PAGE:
Now, double jeopardy does in fact prevent a second punishment for the same offense. And the question of whether two crimes are the “same offense” for purposes of double jeopardy may be resolved by means of a test called the “Blockburger test” from the seminal case US v. Blockburger. Essentially, two crimes are separate if each requires proof of an element that the other does not.

So what’s needed is to analyze the elements of the crime for which Barnes was convicted, and the elements of the crime they propose charging now, and if one includes all the elements of the other, then it’s double J.

There was a common-law rule forbidding a murder charge for injuries after a year from the crime, but I have no idea if Pennsylvania has abolished or modified that rule.

And without looking up the specific PA statutes, I find it difficult to believe that the crime of murder doesn’t include all of the elements of a charge of aggravated assault with attempt to kill. It’s been too long since my criminal law class but isn’t there something about inchoate crimes and attempt as it relates to the felony that’s being attempted?

A couple comments. I had heard of the “year and a day” rule as part of common law. The fact that GB has abolished doesn’t mean other jurisdictions have. So you have to ask about your specific jurisdiction. Second, AFAIK (and in common law) there is no statue of limitations on murder. As for the double jeopardy, you would need a lawyer (or a judge) to rule on that one. It does not sound to me that it would apply, FWIW.

OTOH, it might be very hard to assemble a case forty years later. Witnesses have died, police records and especially evidence disappear and so on. I predict that a prosecution would be very difficult.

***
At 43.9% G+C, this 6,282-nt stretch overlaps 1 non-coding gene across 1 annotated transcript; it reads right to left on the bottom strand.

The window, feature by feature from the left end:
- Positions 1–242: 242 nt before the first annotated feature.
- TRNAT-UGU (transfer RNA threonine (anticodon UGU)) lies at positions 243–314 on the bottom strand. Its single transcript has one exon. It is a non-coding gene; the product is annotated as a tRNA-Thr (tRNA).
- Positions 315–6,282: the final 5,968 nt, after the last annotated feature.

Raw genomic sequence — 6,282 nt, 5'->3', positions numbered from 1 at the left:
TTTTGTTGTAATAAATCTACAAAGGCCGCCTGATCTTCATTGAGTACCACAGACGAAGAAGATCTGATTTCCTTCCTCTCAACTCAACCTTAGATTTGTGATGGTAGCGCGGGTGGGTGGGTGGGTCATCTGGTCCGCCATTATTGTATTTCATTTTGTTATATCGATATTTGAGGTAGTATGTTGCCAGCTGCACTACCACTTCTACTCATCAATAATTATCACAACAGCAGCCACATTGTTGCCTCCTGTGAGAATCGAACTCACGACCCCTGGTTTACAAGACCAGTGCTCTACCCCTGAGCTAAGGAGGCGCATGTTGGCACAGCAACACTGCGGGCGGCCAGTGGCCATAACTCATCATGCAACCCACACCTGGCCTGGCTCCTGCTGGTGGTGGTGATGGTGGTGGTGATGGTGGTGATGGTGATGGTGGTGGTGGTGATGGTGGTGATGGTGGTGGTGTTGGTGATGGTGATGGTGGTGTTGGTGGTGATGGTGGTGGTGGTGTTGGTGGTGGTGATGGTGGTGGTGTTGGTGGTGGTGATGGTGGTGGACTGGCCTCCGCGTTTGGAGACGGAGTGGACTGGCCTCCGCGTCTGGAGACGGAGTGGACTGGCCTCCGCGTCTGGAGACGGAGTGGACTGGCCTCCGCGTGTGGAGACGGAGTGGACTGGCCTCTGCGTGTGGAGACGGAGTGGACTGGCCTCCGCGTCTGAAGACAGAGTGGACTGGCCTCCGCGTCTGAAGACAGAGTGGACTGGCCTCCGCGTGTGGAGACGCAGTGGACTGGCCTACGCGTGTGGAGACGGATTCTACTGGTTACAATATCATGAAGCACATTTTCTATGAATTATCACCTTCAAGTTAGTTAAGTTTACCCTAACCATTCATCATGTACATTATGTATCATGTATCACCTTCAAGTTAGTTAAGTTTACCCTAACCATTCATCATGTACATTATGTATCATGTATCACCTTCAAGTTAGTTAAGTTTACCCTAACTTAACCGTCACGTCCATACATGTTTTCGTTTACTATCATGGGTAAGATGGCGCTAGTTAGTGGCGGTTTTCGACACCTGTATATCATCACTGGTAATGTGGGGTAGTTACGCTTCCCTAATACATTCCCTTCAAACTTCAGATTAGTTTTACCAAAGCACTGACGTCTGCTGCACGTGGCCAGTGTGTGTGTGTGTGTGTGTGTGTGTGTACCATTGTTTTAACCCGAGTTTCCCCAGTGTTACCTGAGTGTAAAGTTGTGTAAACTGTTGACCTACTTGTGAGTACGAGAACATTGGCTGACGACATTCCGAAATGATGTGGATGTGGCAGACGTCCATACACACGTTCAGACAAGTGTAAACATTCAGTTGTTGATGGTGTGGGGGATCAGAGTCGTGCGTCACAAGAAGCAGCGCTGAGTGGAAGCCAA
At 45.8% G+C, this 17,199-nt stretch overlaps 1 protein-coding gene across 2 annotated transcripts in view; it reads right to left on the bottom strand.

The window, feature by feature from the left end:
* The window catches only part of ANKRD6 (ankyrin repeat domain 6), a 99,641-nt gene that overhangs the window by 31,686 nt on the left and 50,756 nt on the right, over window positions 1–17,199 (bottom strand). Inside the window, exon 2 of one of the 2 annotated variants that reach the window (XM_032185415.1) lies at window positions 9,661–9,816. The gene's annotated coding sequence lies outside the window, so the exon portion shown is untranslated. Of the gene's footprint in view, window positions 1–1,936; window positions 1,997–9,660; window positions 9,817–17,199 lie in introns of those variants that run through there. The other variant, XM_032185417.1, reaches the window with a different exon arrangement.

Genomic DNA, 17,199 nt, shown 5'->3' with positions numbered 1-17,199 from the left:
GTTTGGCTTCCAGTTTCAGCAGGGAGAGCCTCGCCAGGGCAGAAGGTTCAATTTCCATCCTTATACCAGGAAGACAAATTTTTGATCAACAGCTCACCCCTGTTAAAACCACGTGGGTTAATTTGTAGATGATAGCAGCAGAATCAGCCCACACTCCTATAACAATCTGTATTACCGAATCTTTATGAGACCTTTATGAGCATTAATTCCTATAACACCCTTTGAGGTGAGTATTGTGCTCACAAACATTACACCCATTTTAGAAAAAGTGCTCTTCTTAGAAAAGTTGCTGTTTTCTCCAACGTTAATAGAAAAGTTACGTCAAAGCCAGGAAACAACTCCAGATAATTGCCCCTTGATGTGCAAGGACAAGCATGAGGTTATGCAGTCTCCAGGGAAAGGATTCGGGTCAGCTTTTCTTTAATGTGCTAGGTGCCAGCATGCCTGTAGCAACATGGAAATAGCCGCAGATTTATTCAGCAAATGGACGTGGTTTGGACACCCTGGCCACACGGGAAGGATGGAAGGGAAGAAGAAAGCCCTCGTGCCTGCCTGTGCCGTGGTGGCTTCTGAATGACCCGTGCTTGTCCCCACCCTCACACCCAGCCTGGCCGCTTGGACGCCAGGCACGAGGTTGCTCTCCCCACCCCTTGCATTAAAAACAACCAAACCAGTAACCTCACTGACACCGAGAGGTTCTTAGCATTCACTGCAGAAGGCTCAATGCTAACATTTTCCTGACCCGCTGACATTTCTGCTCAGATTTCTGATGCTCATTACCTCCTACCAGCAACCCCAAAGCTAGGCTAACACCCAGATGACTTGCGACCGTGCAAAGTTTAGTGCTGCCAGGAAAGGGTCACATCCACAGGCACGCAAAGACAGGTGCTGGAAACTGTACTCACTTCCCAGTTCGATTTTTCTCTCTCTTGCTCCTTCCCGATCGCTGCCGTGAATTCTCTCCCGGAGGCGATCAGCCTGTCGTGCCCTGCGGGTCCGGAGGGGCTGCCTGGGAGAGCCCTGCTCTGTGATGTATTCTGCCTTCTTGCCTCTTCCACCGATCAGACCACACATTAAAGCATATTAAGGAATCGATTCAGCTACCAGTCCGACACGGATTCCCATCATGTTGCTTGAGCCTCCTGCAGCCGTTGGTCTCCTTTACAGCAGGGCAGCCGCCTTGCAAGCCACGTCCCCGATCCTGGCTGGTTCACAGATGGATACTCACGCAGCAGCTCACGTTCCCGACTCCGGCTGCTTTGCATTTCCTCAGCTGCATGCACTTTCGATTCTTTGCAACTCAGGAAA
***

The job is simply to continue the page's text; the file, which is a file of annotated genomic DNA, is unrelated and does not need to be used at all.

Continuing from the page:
(Emphasis added). http://caselaw.lp.findlaw.com/scripts/getcase.pl?court=ma&vol=sjcslip/7906&invol=1

Another question, that raises, though: typically, when we have cold murder cases prosecuted here, the prosecutors have to dig ut the old code books from the date of the offense and prosecute him under those. I always joke with the DA’s that they should do an NFL “throwback uniforms” thing for the trial and wear sideburns and 70’s suits with flared pants and wide lapels.

Anyway, my point being: even putting former jeopardy issues aside for a moment, is the date of offense the date of the shooting or the date or the death, and if the former, don’t they have to prosecute him under the “year and a day” law as it was then? I have to confess that I don’t know off the top of my head. Obviously, it’s not an issue one sees every day.


I think to some extent it would depend on whether the year and a day rule was codified. If it was, for example, part of the definition of homicide, it’d be a better case for applying it to crimes committed before the amendment.

I don’t think it got codified in many places. In places where it wasn’t, I would argue that it was a rule of the law of causation–not part of the law of offenses.

Wait, there’s a case:


The case suggests it might also depend how well-established the rule was in a given state.